God is in the business of making those who are dead in their sins, alive so that they believe the gospel. Jesus has given us a task to accomplish: make disciples of all the nations. This is impossible for us to do. All that we can do is cry to God and say, "Help." In this way, it is just like the disciples, trying to feed the multitudes. They couldn't do it.... So, Jesus takes over.
In verse 18, Jesus said, "Bring [the five loaves and the two fish] here to me." Then, Jesus ordered "the multitudes to recline on the grass" (verse 19). We know from the other accounts that Jesus had the crowds recline "in companies of hundreds and of fifties." (Perhaps this is how they knew how many people were there). Then, "he took the five loaves and the two fish, and looking up toward heaven, He blessed the food" (verse 19). We don't know exactly what Jesus said. Perhaps He recited the common Jewish blessing before meals, "Blessed are You, O Lord our God, King of the universe, who bring forth bread from the earth."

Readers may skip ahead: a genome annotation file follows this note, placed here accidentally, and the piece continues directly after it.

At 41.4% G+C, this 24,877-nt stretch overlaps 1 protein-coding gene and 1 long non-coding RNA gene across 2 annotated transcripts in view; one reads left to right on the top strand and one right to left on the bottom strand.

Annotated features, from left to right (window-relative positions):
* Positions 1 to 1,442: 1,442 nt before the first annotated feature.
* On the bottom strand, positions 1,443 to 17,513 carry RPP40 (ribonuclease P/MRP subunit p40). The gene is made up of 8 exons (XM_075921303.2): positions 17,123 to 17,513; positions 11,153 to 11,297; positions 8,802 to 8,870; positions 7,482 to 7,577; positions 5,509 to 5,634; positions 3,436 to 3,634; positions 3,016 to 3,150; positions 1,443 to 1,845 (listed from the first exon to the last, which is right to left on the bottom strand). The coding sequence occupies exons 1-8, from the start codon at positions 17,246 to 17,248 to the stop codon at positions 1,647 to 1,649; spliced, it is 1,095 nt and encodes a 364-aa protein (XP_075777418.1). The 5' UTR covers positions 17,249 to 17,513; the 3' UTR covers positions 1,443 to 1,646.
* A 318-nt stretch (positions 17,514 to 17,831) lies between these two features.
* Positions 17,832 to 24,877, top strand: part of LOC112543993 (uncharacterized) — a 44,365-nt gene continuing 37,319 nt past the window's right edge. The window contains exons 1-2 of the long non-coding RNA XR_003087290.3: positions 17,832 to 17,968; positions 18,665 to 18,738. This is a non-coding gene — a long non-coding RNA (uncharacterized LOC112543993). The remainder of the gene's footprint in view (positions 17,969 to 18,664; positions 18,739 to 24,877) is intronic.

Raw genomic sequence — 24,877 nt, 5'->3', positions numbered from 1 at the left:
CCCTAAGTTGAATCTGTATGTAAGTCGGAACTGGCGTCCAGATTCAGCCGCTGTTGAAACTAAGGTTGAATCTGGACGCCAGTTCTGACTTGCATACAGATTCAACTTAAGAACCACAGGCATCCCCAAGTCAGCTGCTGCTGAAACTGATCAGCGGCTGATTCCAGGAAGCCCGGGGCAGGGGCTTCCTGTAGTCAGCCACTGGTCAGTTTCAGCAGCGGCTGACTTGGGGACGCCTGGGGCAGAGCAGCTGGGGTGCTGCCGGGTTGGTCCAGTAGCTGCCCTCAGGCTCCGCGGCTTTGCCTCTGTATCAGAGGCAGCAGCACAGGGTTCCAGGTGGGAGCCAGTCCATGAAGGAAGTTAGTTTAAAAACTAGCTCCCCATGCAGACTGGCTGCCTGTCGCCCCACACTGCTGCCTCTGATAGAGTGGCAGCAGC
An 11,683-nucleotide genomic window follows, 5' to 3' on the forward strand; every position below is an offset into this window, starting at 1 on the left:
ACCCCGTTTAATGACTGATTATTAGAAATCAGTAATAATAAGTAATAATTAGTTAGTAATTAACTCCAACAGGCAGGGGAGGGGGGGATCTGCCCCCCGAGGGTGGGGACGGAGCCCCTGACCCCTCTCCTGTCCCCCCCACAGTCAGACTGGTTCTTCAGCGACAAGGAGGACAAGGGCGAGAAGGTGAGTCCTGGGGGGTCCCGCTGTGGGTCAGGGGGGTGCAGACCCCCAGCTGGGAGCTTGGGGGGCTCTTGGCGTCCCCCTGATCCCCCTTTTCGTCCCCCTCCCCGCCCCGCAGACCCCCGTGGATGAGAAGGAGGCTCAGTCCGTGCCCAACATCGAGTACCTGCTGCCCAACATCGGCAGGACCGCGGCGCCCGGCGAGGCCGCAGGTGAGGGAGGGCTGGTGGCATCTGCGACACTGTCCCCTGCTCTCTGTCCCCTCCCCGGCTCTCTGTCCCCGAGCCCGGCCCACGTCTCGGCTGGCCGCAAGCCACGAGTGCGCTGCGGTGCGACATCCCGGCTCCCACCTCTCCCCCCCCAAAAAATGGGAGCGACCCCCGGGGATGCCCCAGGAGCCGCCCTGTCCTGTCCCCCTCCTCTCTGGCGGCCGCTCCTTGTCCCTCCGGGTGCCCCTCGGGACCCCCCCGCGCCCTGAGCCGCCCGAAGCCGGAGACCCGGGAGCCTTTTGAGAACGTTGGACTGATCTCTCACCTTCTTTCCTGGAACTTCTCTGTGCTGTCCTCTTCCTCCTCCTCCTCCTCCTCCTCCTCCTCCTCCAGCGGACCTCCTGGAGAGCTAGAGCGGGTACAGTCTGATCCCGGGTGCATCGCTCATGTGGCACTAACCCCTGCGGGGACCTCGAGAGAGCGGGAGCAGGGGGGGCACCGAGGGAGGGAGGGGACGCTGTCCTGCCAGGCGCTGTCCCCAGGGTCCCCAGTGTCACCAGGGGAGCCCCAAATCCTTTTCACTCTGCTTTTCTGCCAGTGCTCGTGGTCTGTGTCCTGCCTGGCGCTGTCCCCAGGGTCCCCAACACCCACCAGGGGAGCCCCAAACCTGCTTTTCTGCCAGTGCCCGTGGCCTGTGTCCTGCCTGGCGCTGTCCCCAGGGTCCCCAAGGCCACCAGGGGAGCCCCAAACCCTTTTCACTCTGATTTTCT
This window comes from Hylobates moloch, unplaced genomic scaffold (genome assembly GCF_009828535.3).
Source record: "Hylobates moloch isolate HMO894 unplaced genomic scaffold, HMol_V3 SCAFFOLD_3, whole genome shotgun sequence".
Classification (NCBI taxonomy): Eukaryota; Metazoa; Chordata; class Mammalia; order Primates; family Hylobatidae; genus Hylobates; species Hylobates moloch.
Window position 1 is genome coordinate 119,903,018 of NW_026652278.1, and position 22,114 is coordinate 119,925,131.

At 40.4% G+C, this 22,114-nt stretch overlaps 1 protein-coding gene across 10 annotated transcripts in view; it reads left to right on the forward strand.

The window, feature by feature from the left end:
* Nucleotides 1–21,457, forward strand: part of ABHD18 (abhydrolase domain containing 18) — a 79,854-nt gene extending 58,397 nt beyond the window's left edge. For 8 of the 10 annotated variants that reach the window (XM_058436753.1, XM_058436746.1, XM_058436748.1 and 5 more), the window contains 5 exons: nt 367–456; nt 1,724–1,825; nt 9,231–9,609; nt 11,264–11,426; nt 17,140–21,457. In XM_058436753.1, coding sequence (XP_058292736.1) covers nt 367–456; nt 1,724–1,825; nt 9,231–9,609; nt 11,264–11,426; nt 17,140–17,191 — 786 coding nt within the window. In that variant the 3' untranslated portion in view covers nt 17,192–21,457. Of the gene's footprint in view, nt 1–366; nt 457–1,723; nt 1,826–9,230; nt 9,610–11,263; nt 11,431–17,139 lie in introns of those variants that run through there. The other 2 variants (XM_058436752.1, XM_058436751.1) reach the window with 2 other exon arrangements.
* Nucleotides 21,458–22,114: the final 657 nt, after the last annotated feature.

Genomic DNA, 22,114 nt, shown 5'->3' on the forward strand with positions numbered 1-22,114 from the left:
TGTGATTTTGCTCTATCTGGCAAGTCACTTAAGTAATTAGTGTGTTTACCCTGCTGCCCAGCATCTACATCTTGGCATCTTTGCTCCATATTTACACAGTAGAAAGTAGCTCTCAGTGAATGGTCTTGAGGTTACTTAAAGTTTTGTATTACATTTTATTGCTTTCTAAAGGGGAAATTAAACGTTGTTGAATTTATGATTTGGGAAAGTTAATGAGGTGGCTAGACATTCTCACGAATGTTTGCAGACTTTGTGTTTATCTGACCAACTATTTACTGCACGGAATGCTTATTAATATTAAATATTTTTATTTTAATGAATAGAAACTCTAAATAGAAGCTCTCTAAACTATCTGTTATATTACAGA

Then, Jesus broke "the loaves [and] He gave them to the disciples, and the disciples gave to the multitudes" (verses 19). Have you ever thought about what it takes to feed 5,000 people? I called a friend of mine this week who runs a catering business. I said, "Bob, I have a strange question for you. I'm preaching this Sunday on Jesus feeding the 5,000. Could you tell me what it would take for you to feed 5,000 people?" He told me that there are times when he brings his business to the county fair. There have been days that he has fed 5,000 people before. He told me that at his maximum, he can serve about 1,000 people per hour. He sets up three double-sided serving lines. So, there are six lines of people serving up their food. It takes nine people to work on the serving lines. This takes nine people working on the grill, cooking everything. (He also has a few cashiers and people working the drinks, but Jesus' meal was free and there is no mention of drink). If he serves fish, he will need 5,000 fish fillets. At 6-8 ounces each, this is 2,000 pounds of fish. If he serves bread, he needs 6,000 rolls of bread. (He told me that 12 roles serve 10 people). These roles are about half the size of the loaves of bread. This adds up to 250 dozen loaves of bread! This is no small dinner party!